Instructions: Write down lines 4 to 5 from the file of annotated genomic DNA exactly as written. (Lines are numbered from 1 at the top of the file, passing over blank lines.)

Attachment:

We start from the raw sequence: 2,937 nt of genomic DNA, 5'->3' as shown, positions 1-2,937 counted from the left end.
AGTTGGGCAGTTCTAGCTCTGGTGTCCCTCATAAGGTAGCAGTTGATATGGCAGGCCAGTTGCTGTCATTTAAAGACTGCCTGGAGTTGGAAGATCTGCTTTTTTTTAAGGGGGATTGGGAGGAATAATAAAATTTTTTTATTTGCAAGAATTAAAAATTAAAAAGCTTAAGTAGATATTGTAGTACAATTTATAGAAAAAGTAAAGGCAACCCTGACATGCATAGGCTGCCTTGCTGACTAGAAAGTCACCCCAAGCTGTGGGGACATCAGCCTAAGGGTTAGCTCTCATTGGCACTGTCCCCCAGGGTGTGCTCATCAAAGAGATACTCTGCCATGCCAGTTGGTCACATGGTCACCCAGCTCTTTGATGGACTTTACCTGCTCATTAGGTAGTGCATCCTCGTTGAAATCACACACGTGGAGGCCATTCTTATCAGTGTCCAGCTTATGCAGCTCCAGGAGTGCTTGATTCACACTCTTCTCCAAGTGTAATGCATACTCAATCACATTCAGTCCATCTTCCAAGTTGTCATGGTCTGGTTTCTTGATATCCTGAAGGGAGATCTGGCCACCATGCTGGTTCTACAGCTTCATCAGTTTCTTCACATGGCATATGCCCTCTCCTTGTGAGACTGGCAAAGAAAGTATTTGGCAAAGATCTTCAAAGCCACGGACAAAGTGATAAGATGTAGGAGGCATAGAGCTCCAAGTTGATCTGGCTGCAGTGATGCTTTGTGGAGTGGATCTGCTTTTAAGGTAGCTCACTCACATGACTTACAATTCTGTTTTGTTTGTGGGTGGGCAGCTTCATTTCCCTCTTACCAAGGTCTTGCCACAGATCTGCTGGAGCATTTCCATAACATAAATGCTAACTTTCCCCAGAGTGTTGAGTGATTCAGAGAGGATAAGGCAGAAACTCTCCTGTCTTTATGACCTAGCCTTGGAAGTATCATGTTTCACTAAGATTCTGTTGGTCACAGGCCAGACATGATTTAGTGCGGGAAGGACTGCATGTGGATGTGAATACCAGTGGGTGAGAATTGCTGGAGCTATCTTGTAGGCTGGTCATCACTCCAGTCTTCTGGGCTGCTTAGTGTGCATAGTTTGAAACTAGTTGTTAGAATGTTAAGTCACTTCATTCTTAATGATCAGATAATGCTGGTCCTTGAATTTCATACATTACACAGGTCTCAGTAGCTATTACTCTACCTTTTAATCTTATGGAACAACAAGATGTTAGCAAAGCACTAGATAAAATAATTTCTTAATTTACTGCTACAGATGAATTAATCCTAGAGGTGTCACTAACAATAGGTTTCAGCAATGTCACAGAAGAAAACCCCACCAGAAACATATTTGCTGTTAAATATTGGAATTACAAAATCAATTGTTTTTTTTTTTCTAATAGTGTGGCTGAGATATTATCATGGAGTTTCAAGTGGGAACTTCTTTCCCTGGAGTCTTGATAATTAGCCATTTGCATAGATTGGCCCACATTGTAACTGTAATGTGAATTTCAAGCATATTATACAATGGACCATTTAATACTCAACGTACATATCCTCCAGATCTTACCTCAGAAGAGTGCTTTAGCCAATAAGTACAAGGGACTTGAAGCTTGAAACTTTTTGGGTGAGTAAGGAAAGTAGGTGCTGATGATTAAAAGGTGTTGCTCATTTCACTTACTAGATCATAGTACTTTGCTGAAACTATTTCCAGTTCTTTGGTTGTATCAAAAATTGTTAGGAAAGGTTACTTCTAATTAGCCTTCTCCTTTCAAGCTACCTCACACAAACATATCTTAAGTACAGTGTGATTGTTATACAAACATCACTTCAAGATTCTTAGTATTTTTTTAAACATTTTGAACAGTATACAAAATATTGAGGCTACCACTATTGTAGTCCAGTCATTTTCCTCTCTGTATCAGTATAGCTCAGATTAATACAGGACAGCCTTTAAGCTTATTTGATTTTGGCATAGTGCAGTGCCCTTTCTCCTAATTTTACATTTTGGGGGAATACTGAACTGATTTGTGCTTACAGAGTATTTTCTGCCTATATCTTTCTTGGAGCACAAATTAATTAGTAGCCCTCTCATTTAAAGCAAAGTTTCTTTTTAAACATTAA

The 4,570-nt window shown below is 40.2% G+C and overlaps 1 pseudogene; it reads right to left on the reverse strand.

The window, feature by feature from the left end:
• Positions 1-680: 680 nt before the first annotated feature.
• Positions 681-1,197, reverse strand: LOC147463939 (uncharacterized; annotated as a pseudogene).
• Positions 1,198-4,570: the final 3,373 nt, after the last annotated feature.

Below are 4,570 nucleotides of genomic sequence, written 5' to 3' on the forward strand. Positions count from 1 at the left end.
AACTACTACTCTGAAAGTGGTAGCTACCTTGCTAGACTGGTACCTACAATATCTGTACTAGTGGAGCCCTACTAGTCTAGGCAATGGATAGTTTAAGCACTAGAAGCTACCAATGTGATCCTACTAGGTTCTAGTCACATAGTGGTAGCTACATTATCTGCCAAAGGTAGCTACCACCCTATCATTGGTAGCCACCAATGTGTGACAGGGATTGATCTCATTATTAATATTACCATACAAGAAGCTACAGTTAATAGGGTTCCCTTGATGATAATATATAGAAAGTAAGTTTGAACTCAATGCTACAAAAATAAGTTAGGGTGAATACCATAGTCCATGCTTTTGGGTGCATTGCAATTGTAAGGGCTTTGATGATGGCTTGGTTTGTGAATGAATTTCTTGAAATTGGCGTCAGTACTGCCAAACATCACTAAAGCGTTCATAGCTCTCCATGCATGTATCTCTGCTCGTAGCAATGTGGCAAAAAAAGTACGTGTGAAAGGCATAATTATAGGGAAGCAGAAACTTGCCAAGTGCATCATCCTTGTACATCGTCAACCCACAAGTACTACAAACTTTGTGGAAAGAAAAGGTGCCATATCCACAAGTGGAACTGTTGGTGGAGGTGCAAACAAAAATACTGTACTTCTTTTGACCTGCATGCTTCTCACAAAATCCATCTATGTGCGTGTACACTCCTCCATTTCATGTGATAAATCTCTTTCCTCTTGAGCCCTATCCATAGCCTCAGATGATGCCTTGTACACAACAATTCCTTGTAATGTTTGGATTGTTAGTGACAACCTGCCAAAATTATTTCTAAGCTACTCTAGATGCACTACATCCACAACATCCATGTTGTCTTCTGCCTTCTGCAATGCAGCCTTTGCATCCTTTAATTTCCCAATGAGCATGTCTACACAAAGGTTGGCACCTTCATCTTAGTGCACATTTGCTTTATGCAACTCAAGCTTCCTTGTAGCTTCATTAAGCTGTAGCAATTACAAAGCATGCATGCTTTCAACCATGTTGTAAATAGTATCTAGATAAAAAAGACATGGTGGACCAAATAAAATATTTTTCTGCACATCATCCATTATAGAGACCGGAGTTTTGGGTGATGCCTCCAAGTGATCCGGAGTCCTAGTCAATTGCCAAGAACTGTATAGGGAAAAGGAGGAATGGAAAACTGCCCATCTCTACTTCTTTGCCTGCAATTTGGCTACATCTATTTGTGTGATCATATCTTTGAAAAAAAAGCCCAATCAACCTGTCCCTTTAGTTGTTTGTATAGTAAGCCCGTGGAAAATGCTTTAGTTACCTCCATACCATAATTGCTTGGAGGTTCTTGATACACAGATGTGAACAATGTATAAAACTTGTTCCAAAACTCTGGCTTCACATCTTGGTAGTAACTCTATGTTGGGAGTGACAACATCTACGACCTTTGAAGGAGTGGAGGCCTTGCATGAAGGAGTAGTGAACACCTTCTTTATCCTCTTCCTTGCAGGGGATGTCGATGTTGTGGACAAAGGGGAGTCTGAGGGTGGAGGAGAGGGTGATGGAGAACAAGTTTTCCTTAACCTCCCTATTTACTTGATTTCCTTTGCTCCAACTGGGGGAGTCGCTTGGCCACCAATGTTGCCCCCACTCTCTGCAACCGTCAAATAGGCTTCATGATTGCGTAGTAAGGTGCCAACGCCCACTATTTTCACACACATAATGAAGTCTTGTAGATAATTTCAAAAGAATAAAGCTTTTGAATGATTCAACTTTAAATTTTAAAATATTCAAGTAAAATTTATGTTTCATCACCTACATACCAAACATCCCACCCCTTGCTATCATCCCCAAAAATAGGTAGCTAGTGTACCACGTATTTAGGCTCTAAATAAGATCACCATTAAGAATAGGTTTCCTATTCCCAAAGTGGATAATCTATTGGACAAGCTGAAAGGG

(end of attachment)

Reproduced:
The window, feature by feature from the left end:
• Positions 1-680: 680 nt before the first annotated feature.